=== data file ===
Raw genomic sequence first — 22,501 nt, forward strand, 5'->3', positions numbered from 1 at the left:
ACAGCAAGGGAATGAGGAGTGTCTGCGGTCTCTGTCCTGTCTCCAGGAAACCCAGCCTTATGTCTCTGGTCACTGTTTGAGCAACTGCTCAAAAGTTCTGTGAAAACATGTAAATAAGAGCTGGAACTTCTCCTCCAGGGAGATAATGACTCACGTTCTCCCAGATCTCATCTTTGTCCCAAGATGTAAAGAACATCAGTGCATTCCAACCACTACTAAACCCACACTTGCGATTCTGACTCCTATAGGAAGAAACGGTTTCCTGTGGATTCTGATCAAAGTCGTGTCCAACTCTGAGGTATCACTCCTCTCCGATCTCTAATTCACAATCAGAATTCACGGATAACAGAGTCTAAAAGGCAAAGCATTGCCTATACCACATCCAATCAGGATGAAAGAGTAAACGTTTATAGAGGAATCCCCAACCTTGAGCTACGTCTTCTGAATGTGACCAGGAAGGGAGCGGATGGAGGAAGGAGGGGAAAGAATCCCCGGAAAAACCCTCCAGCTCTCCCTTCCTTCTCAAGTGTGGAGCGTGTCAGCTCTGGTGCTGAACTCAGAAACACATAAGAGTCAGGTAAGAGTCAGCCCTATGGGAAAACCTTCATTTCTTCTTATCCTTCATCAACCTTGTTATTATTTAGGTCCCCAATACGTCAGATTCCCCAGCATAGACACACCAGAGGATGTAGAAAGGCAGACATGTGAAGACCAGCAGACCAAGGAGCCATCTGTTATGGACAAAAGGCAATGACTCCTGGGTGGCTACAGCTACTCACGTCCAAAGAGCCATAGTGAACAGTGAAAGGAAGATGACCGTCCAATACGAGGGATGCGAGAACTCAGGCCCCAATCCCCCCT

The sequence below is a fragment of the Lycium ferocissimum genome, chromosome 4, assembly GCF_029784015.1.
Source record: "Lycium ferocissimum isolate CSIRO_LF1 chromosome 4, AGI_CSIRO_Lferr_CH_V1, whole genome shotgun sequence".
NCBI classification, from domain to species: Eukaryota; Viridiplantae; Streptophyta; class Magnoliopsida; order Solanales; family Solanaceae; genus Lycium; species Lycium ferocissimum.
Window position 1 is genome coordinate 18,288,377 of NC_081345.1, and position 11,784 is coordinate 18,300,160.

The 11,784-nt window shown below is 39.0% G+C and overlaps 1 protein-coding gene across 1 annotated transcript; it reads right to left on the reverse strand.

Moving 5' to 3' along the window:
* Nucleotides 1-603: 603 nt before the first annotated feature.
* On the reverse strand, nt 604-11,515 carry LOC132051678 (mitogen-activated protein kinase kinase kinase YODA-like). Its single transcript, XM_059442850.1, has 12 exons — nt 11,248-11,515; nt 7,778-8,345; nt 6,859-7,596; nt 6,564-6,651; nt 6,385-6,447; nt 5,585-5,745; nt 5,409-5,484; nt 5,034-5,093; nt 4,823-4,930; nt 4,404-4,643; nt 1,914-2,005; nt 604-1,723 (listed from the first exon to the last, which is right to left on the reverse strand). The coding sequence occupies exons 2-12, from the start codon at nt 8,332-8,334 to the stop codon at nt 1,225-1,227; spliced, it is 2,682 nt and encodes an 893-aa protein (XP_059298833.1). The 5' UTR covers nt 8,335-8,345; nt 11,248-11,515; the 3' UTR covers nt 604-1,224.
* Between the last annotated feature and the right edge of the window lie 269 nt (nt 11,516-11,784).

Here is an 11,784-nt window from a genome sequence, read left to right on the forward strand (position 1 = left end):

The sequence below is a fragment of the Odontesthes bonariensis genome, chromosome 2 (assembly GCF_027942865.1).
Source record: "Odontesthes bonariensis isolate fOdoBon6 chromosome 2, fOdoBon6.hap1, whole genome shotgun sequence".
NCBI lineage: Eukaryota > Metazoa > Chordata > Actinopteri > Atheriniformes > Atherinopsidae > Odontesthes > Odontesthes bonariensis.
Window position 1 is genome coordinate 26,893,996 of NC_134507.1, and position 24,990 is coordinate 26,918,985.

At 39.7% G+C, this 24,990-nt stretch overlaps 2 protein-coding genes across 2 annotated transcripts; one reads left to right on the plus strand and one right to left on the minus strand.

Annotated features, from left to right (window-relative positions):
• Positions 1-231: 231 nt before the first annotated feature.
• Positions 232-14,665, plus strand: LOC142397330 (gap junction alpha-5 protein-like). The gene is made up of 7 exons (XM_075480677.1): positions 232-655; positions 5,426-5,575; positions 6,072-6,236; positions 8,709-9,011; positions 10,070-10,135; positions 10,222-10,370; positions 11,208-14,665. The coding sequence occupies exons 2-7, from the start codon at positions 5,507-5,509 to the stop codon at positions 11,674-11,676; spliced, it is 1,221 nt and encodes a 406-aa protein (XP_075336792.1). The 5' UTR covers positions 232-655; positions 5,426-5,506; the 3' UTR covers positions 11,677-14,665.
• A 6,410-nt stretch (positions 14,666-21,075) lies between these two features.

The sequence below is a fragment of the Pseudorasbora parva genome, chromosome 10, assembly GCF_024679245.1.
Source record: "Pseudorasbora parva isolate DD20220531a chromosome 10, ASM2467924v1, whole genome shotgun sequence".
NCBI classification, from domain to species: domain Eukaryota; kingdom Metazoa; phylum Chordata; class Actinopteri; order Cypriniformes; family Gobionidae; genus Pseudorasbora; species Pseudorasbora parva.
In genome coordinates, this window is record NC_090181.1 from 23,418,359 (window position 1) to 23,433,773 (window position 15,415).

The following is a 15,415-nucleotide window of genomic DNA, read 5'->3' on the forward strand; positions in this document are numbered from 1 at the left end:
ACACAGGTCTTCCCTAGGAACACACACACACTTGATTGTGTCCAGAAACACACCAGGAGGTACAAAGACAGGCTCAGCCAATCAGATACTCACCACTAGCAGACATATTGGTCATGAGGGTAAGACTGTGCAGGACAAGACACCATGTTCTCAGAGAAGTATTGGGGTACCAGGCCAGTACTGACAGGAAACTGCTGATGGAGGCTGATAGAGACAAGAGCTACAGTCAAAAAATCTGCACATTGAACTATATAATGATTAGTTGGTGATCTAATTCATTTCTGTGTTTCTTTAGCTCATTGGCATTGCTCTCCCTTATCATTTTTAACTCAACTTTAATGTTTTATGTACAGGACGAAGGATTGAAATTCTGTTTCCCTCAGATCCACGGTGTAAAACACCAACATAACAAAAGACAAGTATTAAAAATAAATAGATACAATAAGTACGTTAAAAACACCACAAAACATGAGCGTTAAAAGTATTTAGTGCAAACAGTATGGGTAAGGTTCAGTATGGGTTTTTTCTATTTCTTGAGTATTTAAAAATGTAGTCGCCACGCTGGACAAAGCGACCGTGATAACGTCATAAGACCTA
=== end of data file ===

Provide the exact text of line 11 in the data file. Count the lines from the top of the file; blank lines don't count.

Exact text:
* Between the last annotated feature and the right edge of the window lie 269 nt (nt 11,516-11,784).